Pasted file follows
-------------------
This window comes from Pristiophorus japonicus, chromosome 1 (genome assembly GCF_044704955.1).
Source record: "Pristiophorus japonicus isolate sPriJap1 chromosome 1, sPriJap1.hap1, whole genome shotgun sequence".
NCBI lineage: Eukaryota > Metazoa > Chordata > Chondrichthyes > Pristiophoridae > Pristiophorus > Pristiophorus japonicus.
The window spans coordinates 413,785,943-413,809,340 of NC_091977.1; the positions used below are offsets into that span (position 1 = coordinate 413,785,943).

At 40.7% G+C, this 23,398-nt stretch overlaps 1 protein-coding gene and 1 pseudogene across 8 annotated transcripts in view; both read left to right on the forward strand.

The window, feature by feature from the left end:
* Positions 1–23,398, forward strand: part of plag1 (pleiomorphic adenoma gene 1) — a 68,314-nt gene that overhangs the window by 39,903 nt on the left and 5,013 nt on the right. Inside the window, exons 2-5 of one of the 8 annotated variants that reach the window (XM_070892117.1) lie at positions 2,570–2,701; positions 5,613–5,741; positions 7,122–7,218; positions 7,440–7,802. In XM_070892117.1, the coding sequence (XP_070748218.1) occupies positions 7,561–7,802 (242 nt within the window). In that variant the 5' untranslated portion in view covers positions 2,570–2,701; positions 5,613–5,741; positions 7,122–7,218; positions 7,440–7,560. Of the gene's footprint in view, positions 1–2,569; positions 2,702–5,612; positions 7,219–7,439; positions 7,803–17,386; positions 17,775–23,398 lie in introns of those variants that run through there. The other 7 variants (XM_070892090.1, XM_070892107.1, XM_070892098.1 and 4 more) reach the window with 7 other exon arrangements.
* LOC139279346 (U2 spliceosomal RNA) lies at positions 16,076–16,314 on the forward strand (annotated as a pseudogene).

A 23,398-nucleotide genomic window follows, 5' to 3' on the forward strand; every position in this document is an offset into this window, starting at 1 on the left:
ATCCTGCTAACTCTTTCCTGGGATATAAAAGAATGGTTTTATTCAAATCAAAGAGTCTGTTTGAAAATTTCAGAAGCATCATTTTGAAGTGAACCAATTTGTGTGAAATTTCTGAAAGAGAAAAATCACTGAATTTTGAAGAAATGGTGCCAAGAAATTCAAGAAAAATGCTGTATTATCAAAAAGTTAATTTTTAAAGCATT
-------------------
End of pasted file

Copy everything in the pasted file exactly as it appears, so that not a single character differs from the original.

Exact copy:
This window comes from Pristiophorus japonicus, chromosome 1 (genome assembly GCF_044704955.1).
Source record: "Pristiophorus japonicus isolate sPriJap1 chromosome 1, sPriJap1.hap1, whole genome shotgun sequence".
NCBI lineage: Eukaryota > Metazoa > Chordata > Chondrichthyes > Pristiophoridae > Pristiophorus > Pristiophorus japonicus.
The window spans coordinates 413,785,943-413,809,340 of NC_091977.1; the positions used below are offsets into that span (position 1 = coordinate 413,785,943).

At 40.7% G+C, this 23,398-nt stretch overlaps 1 protein-coding gene and 1 pseudogene across 8 annotated transcripts in view; both read left to right on the forward strand.

The window, feature by feature from the left end:
* Positions 1–23,398, forward strand: part of plag1 (pleiomorphic adenoma gene 1) — a 68,314-nt gene that overhangs the window by 39,903 nt on the left and 5,013 nt on the right. Inside the window, exons 2-5 of one of the 8 annotated variants that reach the window (XM_070892117.1) lie at positions 2,570–2,701; positions 5,613–5,741; positions 7,122–7,218; positions 7,440–7,802. In XM_070892117.1, the coding sequence (XP_070748218.1) occupies positions 7,561–7,802 (242 nt within the window). In that variant the 5' untranslated portion in view covers positions 2,570–2,701; positions 5,613–5,741; positions 7,122–7,218; positions 7,440–7,560. Of the gene's footprint in view, positions 1–2,569; positions 2,702–5,612; positions 7,219–7,439; positions 7,803–17,386; positions 17,775–23,398 lie in introns of those variants that run through there. The other 7 variants (XM_070892090.1, XM_070892107.1, XM_070892098.1 and 4 more) reach the window with 7 other exon arrangements.
* LOC139279346 (U2 spliceosomal RNA) lies at positions 16,076–16,314 on the forward strand (annotated as a pseudogene).

A 23,398-nucleotide genomic window follows, 5' to 3' on the forward strand; every position in this document is an offset into this window, starting at 1 on the left:
ATCCTGCTAACTCTTTCCTGGGATATAAAAGAATGGTTTTATTCAAATCAAAGAGTCTGTTTGAAAATTTCAGAAGCATCATTTTGAAGTGAACCAATTTGTGTGAAATTTCTGAAAGAGAAAAATCACTGAATTTTGAAGAAATGGTGCCAAGAAATTCAAGAAAAATGCTGTATTATCAAAAAGTTAATTTTTAAAGCATT